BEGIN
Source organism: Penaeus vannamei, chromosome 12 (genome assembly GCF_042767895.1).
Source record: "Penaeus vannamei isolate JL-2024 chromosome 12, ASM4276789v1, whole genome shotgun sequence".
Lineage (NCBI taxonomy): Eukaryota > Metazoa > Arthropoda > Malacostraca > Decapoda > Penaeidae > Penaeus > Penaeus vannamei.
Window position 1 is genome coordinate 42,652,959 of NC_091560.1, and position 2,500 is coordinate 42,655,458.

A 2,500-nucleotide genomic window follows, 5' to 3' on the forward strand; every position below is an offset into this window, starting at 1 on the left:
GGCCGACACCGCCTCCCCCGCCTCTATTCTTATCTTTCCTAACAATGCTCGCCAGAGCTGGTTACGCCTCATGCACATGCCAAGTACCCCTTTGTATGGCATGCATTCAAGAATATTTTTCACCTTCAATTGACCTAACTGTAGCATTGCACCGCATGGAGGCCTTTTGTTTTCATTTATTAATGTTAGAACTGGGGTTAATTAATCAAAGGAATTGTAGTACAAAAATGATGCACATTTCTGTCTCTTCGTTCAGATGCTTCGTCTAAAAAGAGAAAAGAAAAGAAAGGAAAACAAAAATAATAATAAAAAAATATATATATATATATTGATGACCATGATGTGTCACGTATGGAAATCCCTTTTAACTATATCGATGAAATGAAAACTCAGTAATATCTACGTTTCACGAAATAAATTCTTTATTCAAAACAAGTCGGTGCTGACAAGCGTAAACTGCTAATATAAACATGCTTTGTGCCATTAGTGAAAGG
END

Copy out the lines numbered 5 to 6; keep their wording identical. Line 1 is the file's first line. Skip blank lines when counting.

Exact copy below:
A 2,500-nucleotide genomic window follows, 5' to 3' on the forward strand; every position below is an offset into this window, starting at 1 on the left:
GGCCGACACCGCCTCCCCCGCCTCTATTCTTATCTTTCCTAACAATGCTCGCCAGAGCTGGTTACGCCTCATGCACATGCCAAGTACCCCTTTGTATGGCATGCATTCAAGAATATTTTTCACCTTCAATTGACCTAACTGTAGCATTGCACCGCATGGAGGCCTTTTGTTTTCATTTATTAATGTTAGAACTGGGGTTAATTAATCAAAGGAATTGTAGTACAAAAATGATGCACATTTCTGTCTCTTCGTTCAGATGCTTCGTCTAAAAAGAGAAAAGAAAAGAAAGGAAAACAAAAATAATAATAAAAAAATATATATATATATATTGATGACCATGATGTGTCACGTATGGAAATCCCTTTTAACTATATCGATGAAATGAAAACTCAGTAATATCTACGTTTCACGAAATAAATTCTTTATTCAAAACAAGTCGGTGCTGACAAGCGTAAACTGCTAATATAAACATGCTTTGTGCCATTAGTGAAAGG